To surmise, setup wasn’t particularly challenging, which is a good thing since operators need minimal interruption to workflow. Transitioning to this scanner in an office environment should demand minimal training for its users.


It’s very rare that we review scanners, and the Fujitsu ScanSnap iX1500 is a first for me. As such, I don’t have an established baseline to compare it to. With that said, the scanner is seriously advanced and eats through documents extremely quickly.

The ScanSnap iX 1500 accepts just about every paper stock type. As long as they fit in the chute, it doesn’t care to differentiate between vinyl, gloss, or standard, and churns through them all the same. It even managed to properly scan a credit card.

It also adequately handled mixed paper sizes within the same feed batch. I tossed in a stack of paper consisting of A5, A6, A8 document sizes without much care, and the iX 1500 still produced excellent results.

To test how fast it can go through a set of standard A8 paper, I filled its chute with 24 pieces of documents. On the auto scan setting, the iX 1500 finished scanning in about 40 seconds. Impressive.

The scanner also comes with a business card and receipt feed bracket. The bracket can only fit about 16 standard business cards at once, which is more than enough unless you have a stash of hundreds of cards. Scanning speed was on par with the paper documents.

Through the ScanSnap Cloud’s optical character recognition function, the ScanSnap iX1500 can automatically categorize scanned pages into documents, photos, and receipts. It can also render them into searchable PDFs. I tested its quality using several common business fonts including Times New Roman, Calibri, Arial, and Comic Sans. The results are mixed; even when set to the best scan quality, Google Drive’s PDF search function has trouble picking up search terms, especially ones with a mix of numbers and text. They’re perfect legible to a human reader, though.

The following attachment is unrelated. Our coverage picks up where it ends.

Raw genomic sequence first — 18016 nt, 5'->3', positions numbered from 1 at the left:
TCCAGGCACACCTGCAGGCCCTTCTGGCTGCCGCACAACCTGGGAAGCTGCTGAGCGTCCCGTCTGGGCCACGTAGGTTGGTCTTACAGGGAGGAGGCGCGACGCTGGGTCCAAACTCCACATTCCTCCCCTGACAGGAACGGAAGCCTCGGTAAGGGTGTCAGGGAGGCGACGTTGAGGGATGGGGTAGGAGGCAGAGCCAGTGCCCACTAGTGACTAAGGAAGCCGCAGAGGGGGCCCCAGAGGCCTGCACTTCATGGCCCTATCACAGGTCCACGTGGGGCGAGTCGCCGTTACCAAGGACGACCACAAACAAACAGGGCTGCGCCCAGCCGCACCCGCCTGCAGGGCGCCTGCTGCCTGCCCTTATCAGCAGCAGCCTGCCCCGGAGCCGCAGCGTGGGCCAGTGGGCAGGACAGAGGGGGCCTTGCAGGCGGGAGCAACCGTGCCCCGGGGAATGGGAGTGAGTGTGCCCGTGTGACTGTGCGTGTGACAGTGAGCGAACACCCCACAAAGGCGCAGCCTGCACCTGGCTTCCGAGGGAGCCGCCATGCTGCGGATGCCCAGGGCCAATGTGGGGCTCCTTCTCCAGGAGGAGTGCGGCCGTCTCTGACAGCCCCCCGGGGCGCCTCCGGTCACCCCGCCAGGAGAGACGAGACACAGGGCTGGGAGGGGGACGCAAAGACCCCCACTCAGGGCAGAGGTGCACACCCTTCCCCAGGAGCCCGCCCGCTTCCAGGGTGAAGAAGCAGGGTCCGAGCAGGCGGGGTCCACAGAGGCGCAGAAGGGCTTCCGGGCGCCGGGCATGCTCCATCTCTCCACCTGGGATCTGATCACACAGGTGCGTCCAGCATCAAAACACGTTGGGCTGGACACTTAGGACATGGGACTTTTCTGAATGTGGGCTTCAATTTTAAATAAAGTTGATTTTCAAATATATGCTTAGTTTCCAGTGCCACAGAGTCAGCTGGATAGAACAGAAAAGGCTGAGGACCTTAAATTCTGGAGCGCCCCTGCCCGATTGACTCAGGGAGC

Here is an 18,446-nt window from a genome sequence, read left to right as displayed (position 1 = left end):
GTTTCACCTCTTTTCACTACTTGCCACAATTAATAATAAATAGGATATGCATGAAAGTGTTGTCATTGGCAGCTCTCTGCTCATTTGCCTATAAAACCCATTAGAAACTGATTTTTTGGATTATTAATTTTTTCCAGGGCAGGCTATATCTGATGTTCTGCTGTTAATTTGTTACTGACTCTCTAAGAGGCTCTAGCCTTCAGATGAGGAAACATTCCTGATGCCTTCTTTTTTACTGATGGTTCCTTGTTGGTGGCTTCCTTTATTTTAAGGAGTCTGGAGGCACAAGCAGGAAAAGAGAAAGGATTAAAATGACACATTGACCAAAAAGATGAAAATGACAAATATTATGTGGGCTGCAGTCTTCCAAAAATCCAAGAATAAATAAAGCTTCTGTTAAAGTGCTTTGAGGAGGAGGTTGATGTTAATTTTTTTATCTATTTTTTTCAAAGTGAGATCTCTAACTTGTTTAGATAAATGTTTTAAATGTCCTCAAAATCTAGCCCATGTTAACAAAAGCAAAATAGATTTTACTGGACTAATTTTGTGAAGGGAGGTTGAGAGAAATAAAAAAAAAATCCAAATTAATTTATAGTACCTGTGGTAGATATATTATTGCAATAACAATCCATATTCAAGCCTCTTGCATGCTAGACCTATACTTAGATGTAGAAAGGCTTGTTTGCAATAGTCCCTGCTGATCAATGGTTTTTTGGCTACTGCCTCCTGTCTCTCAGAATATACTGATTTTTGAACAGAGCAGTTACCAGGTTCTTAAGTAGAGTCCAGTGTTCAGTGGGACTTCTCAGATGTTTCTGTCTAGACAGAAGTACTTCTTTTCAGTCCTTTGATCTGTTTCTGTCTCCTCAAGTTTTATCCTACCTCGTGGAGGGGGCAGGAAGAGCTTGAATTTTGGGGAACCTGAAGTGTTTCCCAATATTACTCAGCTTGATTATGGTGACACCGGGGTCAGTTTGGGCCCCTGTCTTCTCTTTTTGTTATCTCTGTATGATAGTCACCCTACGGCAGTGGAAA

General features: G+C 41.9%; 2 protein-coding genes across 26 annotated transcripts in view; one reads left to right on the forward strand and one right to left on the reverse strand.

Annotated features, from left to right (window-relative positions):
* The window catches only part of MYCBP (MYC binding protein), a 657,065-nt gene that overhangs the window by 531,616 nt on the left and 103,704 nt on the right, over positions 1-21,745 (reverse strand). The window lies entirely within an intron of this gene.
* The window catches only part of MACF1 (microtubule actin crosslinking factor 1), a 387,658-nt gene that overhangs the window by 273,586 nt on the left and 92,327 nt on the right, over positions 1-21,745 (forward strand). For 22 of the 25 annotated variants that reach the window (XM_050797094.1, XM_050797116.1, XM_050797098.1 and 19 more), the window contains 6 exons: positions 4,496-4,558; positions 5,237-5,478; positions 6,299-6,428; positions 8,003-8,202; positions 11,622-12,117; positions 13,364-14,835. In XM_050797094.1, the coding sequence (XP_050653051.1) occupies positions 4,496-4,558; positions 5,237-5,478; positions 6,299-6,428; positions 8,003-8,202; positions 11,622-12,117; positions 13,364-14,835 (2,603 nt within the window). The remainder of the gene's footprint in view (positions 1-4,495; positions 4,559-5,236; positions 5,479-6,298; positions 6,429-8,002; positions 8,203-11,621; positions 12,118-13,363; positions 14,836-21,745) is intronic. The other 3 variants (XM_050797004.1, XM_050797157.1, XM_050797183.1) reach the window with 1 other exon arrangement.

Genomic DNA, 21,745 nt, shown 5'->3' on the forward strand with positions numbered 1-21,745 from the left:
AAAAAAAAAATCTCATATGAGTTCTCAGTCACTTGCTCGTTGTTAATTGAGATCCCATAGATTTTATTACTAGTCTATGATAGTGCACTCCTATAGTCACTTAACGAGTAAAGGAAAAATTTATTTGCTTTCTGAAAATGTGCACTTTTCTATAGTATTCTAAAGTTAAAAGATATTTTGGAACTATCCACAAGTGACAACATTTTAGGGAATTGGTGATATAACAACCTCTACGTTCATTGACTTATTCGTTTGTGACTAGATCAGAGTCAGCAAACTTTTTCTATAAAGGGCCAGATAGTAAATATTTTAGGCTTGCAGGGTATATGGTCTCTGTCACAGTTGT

Scanning receipts is tricky business. Not only are they often crumpled, but receipt papers are often razor-thin so bleedthrough is a serious issue. This often stumps many scanners, and unfortunately, the ScanSnap iX1500 is the latest victim. It’s unable to filter out pages with texts that bled through the back side, forcing me to manually delete a ton of useless sheets.

Software and features

Being able to control the scanner wirelessly through a mobile device proved to be very handy. Not only do the scanned results get sent directly to the mobile device, the mobile app also provides robust custom profile settings. Through the app, users can adjust the compression rate, image quality, document format, and whether or not to skip blank pages. If the documents need to be shared immediately, the app can also be linked with cloud storage services like Google Drive and Dropbox.